This room on the top floor of one of the oldest buildings has seemingly not changed since it was adapted for employee use. Some sections of the hospital were adapted for staff to live in. Paying Patient Ward–where capable patients were separated from wards of the state.
My favorite shot of the 17-story Art Deco office tower attached to the train station.
On top of the light hoop, 160-feet up, a ship comes into port, ready to load-up. If you look really close, you can see my shadow cast on the dock below, courtesy of the full moon.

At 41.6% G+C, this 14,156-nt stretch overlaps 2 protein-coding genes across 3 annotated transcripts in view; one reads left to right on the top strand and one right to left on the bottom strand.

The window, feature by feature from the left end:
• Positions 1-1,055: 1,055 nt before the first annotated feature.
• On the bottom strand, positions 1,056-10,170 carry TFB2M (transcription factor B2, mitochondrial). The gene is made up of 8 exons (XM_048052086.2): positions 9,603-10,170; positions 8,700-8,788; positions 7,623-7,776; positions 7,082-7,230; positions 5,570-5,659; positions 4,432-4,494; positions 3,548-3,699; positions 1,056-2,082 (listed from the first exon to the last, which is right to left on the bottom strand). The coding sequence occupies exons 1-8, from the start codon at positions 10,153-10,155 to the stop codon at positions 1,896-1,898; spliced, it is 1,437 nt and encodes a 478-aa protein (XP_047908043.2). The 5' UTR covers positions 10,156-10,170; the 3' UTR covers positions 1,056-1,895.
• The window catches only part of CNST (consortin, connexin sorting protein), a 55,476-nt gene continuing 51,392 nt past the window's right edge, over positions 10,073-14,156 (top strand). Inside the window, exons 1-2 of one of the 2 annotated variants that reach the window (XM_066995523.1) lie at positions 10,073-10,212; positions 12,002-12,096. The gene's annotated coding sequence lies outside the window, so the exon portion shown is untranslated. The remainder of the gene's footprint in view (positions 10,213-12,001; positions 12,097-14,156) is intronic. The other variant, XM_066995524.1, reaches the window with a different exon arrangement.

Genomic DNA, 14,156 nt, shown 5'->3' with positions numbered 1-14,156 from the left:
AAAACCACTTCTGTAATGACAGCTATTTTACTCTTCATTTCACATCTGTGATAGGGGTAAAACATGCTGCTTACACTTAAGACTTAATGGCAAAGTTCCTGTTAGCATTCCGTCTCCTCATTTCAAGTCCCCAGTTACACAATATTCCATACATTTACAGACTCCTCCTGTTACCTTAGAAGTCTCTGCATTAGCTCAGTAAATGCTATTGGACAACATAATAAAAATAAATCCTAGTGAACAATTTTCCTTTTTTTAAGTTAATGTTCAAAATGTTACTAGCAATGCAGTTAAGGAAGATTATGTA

The stone chapel sits beside the main house and received a particularly heavy dose of gothic architectural touches.
It is unclear whether this area was for coal dumping or ore dumping, though the huge dents in the steel plating suggests the latter.
Graffiti by a crew member of the Algolake.
The end of Dock 5 is warped and bent from a rail accident that left some ore cars swinging like a stringy wrecking ball into the end of the superstructure and accompanying stair. The stairs are still navigable, but it wasn’t recommended by the CN workers that were with me.